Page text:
Oil prices dip on economic concerns, demand worries

SINGAPORE — Crude prices dipped in early trading yesterday, with Brent falling back below US$50 per barrel as economic concerns took center stage with many analysts saying oil demand will stall later this year.

International benchmark Brent crude oil futures were trading at US$49.95 per barrel at midnight, down 15 cents from their last settlement. US West Texas Intermediate (WTI) crude futures were down 39 cents at US$48.60 a barrel.

Analysts said that concerns over the global economy were weighing on the outlook for oil demand and on prices.

“The deterioration in the global economic outlook, financial market uncertainty and ripple effects on key areas of oil demand growth are likely to exacerbate already-lacklustre industrial demand growth trends,” British bank Barclays said in a note to clients.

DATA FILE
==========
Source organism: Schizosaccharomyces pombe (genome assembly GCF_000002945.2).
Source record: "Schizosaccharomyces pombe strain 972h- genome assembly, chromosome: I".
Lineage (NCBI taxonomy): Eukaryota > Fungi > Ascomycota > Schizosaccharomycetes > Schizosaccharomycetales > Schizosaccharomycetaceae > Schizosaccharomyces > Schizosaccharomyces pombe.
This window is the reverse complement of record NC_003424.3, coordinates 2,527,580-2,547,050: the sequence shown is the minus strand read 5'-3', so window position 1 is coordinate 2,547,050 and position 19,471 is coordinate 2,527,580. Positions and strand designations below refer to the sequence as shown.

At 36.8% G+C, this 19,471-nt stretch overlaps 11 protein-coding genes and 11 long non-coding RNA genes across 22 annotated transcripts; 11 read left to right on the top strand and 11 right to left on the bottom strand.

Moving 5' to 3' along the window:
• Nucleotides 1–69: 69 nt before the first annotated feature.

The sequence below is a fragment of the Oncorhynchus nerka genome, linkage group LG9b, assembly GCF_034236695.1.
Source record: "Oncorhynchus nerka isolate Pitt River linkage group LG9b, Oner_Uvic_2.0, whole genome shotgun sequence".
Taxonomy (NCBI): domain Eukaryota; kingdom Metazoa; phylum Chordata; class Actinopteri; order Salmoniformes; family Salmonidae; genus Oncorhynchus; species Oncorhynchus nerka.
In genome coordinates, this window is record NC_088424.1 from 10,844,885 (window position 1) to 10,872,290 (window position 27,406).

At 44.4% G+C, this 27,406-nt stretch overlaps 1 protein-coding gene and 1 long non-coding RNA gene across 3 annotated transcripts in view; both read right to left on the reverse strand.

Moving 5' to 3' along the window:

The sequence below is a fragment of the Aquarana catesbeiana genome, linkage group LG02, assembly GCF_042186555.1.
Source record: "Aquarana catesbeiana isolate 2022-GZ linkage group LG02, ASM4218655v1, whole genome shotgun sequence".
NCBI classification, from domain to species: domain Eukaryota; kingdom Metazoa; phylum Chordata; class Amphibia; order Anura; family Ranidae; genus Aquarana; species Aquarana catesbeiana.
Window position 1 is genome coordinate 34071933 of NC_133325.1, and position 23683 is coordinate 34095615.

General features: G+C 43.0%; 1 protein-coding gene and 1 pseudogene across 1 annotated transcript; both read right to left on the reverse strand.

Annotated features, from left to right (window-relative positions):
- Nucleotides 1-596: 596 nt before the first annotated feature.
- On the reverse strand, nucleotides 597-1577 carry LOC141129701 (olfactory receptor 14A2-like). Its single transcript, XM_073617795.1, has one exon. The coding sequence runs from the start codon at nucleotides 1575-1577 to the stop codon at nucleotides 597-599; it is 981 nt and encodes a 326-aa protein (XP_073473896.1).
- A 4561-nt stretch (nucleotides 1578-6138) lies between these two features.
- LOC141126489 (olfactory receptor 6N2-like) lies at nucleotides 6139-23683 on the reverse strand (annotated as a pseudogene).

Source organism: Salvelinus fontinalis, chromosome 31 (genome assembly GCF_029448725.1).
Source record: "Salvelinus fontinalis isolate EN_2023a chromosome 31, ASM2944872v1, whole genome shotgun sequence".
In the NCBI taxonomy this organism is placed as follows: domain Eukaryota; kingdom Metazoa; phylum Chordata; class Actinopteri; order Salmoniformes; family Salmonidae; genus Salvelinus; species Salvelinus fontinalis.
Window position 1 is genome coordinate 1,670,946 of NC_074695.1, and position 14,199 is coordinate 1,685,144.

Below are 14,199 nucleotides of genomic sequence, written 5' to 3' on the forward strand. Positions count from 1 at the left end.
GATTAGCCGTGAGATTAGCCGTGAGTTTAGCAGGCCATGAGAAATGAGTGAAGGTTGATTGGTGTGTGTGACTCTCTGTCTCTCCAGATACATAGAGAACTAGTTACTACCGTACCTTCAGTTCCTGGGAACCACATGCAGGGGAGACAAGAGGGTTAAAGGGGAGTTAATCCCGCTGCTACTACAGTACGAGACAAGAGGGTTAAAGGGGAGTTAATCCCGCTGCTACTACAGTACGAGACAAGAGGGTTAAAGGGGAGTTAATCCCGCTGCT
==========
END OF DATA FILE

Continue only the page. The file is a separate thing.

JPMorgan also said in its latest oil market outlook that “macro-economic risks may weigh on oil prices”, although the US bank added that oil prices would still likely rise between this year and the next as stocks are drawn down, and political risk and maturing oil fields tighten the market.

JPMorgan said it expected Brent and WTI to average US$47.30 and US$46.66 per barrel respectively this year and US$56.75 a barrel for both next year.

That’s an increase of US$2 each this year and US$1.75 a barrel for both benchmarks next year, compared with the bank’s previous forecast.

In the latest sign of a glut in refined products, which traders say will reduce orders for crude oil, which is the most important refining feedstock, several tankers carrying gasoline-making components have dropped anchor off New York harbour, unable to discharge as onshore tanks are full. — Reuters

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